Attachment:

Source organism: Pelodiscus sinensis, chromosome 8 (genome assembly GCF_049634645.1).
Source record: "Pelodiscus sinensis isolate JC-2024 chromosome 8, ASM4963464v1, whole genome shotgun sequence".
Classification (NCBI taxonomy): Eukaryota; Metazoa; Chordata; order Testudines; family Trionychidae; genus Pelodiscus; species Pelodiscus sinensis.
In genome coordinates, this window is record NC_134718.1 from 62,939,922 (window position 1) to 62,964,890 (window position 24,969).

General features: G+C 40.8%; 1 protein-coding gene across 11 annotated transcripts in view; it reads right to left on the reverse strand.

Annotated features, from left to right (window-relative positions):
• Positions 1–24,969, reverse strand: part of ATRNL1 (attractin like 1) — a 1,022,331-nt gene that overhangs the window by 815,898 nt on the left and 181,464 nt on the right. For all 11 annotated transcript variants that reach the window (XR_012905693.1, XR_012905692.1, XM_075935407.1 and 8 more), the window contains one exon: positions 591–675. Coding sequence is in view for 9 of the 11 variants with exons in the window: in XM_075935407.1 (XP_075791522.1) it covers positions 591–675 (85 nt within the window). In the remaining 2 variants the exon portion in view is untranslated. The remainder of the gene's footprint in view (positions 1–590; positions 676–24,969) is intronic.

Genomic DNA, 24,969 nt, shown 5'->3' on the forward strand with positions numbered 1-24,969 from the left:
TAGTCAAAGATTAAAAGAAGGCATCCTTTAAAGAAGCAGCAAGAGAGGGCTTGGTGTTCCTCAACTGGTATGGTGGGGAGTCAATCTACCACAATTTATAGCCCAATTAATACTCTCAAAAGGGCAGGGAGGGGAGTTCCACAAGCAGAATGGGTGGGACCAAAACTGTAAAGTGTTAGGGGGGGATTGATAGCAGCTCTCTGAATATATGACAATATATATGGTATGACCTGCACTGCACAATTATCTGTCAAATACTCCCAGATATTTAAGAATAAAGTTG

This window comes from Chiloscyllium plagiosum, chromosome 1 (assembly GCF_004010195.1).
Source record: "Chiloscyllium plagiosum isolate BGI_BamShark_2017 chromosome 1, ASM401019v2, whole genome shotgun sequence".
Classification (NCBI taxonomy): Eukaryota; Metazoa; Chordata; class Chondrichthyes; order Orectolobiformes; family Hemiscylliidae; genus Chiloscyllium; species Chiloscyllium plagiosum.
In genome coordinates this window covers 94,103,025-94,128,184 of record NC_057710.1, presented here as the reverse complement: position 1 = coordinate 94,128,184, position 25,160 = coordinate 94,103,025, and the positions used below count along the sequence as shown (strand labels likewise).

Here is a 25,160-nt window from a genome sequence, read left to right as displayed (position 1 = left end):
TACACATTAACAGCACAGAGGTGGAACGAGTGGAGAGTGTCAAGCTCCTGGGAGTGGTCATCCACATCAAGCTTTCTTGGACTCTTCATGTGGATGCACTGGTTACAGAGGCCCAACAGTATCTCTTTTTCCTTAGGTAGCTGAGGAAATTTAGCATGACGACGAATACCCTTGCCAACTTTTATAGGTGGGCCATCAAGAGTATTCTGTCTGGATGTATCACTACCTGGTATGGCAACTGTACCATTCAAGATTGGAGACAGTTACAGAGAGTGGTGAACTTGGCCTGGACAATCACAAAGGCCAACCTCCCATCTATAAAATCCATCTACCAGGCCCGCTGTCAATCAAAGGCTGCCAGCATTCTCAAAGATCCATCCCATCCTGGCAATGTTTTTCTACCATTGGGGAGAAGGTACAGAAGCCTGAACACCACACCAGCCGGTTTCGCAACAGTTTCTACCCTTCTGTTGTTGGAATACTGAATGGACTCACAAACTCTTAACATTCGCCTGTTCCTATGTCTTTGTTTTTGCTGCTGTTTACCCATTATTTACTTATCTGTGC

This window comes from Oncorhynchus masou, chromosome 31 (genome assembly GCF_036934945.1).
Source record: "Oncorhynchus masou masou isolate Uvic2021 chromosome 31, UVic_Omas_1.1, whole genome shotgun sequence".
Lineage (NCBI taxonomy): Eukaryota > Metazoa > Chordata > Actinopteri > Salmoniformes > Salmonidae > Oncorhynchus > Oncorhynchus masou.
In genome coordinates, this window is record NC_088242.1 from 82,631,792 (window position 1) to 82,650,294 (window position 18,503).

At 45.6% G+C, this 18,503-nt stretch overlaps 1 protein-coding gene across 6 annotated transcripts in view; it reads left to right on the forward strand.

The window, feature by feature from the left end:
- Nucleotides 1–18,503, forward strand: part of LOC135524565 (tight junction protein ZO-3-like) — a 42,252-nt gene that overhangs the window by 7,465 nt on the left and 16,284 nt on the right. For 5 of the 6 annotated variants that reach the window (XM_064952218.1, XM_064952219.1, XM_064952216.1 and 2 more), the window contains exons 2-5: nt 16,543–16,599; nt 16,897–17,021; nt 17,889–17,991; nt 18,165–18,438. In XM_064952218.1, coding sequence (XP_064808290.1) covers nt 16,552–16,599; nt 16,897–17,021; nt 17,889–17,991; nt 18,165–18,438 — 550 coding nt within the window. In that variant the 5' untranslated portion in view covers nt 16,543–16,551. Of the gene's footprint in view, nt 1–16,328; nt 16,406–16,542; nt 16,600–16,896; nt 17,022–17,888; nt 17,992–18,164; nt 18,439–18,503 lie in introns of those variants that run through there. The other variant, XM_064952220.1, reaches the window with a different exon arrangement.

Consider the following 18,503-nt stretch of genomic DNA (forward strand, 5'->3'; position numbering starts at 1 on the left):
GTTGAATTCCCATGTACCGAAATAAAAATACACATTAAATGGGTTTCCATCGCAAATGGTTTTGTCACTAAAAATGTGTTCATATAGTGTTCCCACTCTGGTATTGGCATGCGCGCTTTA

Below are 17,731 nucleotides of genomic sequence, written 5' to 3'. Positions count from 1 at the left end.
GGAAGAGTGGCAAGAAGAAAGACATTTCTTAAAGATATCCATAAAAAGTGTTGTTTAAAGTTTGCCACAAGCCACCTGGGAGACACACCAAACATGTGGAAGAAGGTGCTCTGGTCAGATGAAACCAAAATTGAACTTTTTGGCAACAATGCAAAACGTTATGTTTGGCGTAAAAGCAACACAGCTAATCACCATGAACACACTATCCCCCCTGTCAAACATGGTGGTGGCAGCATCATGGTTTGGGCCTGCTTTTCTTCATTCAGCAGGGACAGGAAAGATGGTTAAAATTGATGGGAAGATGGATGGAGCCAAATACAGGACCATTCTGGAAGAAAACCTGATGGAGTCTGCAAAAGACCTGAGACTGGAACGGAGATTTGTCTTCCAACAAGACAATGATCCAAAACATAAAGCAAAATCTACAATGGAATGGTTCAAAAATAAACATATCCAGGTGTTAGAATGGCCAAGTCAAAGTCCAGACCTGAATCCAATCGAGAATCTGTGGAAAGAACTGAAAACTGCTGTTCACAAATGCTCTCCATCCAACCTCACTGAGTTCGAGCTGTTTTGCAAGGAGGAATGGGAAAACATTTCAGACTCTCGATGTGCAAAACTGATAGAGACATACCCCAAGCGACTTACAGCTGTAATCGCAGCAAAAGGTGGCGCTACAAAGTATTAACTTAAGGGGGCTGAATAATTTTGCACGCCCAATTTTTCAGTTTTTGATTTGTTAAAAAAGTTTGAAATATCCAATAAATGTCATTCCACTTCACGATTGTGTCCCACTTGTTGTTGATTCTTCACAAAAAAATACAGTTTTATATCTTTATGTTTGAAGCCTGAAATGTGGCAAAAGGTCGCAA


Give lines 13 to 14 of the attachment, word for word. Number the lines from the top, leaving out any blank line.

In genome coordinates this window covers 94,103,025-94,128,184 of record NC_057710.1, presented here as the reverse complement: position 1 = coordinate 94,128,184, position 25,160 = coordinate 94,103,025, and the positions used below count along the sequence as shown (strand labels likewise).

Here is a 25,160-nt window from a genome sequence, read left to right as displayed (position 1 = left end):